In the LWE problem there are two methods in order to choose secure parameters. The Lindner-Peikert and Micciancio-Regev method. The first method is an attack to BDD : find closest vector knowing the distance is bounded. The second method uses a distinguisher of SIS problem in order to attack the Decision-LWE. If someone applies one of the previous methods will finally find some values for the parameters of LWE. In this paper(table 1,p.15) this has be done for the case of Ring LWE. My question is, if someone knows a similar referance for the case of LWE that suggests specific values for the security parameters.

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    $\begingroup$ There's still a lot of work being done on attacks on LWE and choosing parameters. If you want to make up-to-date choices, you may want to check more recent papers. (The most recent I can find on the Cryptology ePrint Archive for instance is this paper accepted for the upcoming Eurocrypt 2017 conference.) $\endgroup$
    – TMM
    Feb 1, 2017 at 14:43
  • $\begingroup$ @TMM thanks for the reference. Indeed, there is a description and a code in sage that it provides (secure) specific values for the LWE-parameters. You can add it as an answer, since my question was asking for reference. $\endgroup$
    – 111
    Feb 1, 2017 at 17:54

1 Answer 1


As mentioned in the comments, there is still a lot of active research being done in the area of algorithms for solving Learning With Errors, as clearly it's an important topic for estimating the security of LWE-based cryptography. Therefore it's probably already not a good idea to rely on papers from more than 5 years ago if you want your parameter choices to be accurate today.

For instance, at Crypto 2015 there were two important papers (here and here) on improving the complexity of BKW for solving LWE, leading to new parameter suggestions deemed "secure" at the time. Other methods for solving LWE such as those based on lattice basis reduction methods like LLL and BKZ (2.0), are directly influenced by the state-of-the-art complexity for SVP algorithms. There is still a lot of work going on in this direction as well, and the SVP challenge website gives you a reasonable idea of what is currently achievable in academic practice.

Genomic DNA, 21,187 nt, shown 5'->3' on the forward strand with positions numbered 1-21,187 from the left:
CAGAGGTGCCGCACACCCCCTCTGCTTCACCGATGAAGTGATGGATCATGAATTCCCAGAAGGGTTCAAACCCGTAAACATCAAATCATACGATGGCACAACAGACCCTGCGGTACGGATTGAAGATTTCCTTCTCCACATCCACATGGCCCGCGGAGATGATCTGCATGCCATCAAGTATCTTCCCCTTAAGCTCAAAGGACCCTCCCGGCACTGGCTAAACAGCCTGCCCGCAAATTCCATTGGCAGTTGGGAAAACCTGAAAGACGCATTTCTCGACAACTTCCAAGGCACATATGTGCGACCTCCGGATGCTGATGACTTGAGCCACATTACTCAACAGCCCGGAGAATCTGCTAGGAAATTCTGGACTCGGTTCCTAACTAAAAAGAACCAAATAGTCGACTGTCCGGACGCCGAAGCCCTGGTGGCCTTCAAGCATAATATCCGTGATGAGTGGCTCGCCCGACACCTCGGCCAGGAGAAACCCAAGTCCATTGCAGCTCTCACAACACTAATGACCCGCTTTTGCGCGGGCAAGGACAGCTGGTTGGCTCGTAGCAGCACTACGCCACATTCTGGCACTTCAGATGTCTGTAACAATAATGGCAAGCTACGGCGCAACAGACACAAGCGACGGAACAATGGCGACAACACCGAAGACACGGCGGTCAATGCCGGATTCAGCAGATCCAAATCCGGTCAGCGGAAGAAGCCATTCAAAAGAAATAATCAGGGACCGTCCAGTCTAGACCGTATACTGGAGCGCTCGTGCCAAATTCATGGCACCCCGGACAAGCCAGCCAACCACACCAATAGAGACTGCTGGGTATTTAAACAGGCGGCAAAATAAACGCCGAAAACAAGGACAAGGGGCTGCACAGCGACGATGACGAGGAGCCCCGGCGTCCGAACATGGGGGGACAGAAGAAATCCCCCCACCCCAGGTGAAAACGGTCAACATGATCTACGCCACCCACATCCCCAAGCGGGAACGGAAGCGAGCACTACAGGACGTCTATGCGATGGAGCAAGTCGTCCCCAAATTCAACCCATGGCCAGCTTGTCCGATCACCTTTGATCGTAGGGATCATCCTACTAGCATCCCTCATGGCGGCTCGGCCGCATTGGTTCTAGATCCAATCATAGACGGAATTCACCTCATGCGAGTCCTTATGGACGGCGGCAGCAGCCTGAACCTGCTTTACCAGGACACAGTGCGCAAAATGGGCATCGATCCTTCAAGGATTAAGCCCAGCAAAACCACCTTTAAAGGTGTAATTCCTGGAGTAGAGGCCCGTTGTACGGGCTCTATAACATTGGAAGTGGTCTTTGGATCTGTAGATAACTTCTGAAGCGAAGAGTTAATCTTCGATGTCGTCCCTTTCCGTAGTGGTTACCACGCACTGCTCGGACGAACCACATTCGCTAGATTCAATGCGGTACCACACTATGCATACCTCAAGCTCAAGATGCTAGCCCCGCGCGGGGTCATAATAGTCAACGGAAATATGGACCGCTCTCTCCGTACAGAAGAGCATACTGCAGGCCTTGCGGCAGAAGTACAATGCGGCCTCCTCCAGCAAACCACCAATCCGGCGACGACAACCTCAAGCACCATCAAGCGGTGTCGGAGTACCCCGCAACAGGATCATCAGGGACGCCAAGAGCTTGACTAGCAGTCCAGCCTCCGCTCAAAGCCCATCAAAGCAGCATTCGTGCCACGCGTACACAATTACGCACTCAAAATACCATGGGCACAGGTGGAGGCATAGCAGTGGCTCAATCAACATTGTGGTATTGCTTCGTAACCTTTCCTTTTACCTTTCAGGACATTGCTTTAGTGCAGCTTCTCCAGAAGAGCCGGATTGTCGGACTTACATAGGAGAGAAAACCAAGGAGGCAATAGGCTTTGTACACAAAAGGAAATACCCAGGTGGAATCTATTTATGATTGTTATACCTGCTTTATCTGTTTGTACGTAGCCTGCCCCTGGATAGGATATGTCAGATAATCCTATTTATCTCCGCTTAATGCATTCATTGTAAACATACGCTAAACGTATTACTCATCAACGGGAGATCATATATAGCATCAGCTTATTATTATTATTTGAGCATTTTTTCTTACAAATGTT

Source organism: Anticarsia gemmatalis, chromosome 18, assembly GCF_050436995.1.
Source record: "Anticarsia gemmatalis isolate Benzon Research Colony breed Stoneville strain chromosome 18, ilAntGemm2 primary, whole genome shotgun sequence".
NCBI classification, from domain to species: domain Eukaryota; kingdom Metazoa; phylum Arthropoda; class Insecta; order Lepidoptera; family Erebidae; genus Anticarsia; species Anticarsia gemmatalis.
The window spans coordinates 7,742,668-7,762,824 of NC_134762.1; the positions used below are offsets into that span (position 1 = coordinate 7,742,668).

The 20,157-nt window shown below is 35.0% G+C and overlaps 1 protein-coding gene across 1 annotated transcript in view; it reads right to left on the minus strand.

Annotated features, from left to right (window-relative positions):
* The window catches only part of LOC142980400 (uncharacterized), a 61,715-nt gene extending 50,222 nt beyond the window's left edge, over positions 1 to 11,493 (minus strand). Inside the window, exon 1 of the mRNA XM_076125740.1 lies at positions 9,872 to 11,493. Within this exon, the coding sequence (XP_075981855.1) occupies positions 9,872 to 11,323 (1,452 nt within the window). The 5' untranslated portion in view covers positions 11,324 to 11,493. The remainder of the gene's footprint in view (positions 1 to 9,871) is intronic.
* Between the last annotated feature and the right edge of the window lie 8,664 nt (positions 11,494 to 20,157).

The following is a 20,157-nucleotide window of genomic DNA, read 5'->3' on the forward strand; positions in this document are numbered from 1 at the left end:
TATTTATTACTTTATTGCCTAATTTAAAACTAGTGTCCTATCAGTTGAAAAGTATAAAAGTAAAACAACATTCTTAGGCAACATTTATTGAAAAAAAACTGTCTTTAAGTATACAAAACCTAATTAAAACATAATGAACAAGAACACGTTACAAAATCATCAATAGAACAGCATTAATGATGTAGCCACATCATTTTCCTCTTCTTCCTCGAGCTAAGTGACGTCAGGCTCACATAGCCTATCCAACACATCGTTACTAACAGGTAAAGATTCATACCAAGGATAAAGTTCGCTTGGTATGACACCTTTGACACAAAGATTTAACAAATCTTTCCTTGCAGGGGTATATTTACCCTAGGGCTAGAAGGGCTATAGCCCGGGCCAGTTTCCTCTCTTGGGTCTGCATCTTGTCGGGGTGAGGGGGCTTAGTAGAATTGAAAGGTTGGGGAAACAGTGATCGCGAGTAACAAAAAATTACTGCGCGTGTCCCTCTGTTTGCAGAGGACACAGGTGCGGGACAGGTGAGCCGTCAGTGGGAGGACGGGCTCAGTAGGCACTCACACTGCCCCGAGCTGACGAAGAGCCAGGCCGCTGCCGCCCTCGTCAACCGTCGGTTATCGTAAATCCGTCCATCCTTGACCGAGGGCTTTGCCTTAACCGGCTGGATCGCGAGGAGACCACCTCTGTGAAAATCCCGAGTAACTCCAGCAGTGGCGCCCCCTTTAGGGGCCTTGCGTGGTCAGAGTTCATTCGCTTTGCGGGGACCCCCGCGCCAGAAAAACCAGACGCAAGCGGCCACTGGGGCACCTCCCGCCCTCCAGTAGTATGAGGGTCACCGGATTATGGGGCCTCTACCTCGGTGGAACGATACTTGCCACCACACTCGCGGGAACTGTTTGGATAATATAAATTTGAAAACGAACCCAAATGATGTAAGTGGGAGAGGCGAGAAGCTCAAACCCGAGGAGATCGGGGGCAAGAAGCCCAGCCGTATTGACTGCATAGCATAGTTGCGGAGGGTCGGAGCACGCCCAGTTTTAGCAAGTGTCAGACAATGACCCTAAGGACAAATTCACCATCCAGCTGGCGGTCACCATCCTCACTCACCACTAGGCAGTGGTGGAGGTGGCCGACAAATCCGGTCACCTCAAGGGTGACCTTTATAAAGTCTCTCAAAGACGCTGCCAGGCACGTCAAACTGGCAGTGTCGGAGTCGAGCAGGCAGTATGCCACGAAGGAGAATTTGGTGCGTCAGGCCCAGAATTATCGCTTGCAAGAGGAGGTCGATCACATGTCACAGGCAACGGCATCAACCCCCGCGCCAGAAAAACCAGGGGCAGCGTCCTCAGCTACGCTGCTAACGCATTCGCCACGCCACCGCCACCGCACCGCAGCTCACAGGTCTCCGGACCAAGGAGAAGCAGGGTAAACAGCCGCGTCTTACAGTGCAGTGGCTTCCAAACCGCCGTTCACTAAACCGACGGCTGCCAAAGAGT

There are also attempts being made to develop more efficient quantum algorithms for solving LWE (as lattice-based cryptography is often claimed to be secure against quantum attacks), and just a few months ago there was some commotion because someone claimed to have found an efficient quantum algorithm for LWE. That turned out to be incorrect, but for choosing parameters you have to ask yourself whether you want to (slightly) increase your parameters to be quantum-secure, or go for smaller parameters and be only classically secure.

Then finally, even if you had full knowledge of the state-of-the-art methods for solving LWE, choosing parameters can still be done in various ways, ranging from aggressive/optimized to conservative/secure. Do you choose parameters such that the current best attack would take $2^{80}$ time? So that any small improvement to the algorithm might make the best attack take only $2^{60}$ time? Or do you choose parameters such that the current best attacks take at least $2^{120}$ time so that even if there are some improvements, you won't have to adjust your parameters in the near future?

In any case, there are several people/papers which attempted to choose concrete parameters following a certain approach, or criticize others for wrong parameter choices. Some more reading material in this direction from the last two years is below - many papers can be found by just searching the Cryptology ePrint Archive for the term "LWE".


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